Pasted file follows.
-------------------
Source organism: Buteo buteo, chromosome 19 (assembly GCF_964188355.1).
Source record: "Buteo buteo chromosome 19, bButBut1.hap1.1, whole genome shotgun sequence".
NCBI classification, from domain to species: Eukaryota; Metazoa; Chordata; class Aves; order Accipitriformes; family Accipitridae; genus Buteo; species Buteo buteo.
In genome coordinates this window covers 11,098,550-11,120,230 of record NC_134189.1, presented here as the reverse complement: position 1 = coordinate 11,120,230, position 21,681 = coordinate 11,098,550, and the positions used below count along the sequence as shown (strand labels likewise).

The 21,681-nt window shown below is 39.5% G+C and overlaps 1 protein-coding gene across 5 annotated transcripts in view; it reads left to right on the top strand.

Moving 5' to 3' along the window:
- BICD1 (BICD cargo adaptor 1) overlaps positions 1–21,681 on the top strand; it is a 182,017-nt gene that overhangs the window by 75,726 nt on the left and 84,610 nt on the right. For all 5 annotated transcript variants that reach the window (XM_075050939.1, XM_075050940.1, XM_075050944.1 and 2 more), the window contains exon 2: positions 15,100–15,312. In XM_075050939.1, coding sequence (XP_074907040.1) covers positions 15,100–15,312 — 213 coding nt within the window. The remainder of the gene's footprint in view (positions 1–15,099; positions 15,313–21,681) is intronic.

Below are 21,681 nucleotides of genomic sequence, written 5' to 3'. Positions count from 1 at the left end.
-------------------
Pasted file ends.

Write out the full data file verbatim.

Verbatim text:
Source organism: Buteo buteo, chromosome 19 (assembly GCF_964188355.1).
Source record: "Buteo buteo chromosome 19, bButBut1.hap1.1, whole genome shotgun sequence".
NCBI classification, from domain to species: Eukaryota; Metazoa; Chordata; class Aves; order Accipitriformes; family Accipitridae; genus Buteo; species Buteo buteo.
In genome coordinates this window covers 11,098,550-11,120,230 of record NC_134189.1, presented here as the reverse complement: position 1 = coordinate 11,120,230, position 21,681 = coordinate 11,098,550, and the positions used below count along the sequence as shown (strand labels likewise).

The 21,681-nt window shown below is 39.5% G+C and overlaps 1 protein-coding gene across 5 annotated transcripts in view; it reads left to right on the top strand.

Moving 5' to 3' along the window:
- BICD1 (BICD cargo adaptor 1) overlaps positions 1–21,681 on the top strand; it is a 182,017-nt gene that overhangs the window by 75,726 nt on the left and 84,610 nt on the right. For all 5 annotated transcript variants that reach the window (XM_075050939.1, XM_075050940.1, XM_075050944.1 and 2 more), the window contains exon 2: positions 15,100–15,312. In XM_075050939.1, coding sequence (XP_074907040.1) covers positions 15,100–15,312 — 213 coding nt within the window. The remainder of the gene's footprint in view (positions 1–15,099; positions 15,313–21,681) is intronic.

Below are 21,681 nucleotides of genomic sequence, written 5' to 3'. Positions count from 1 at the left end.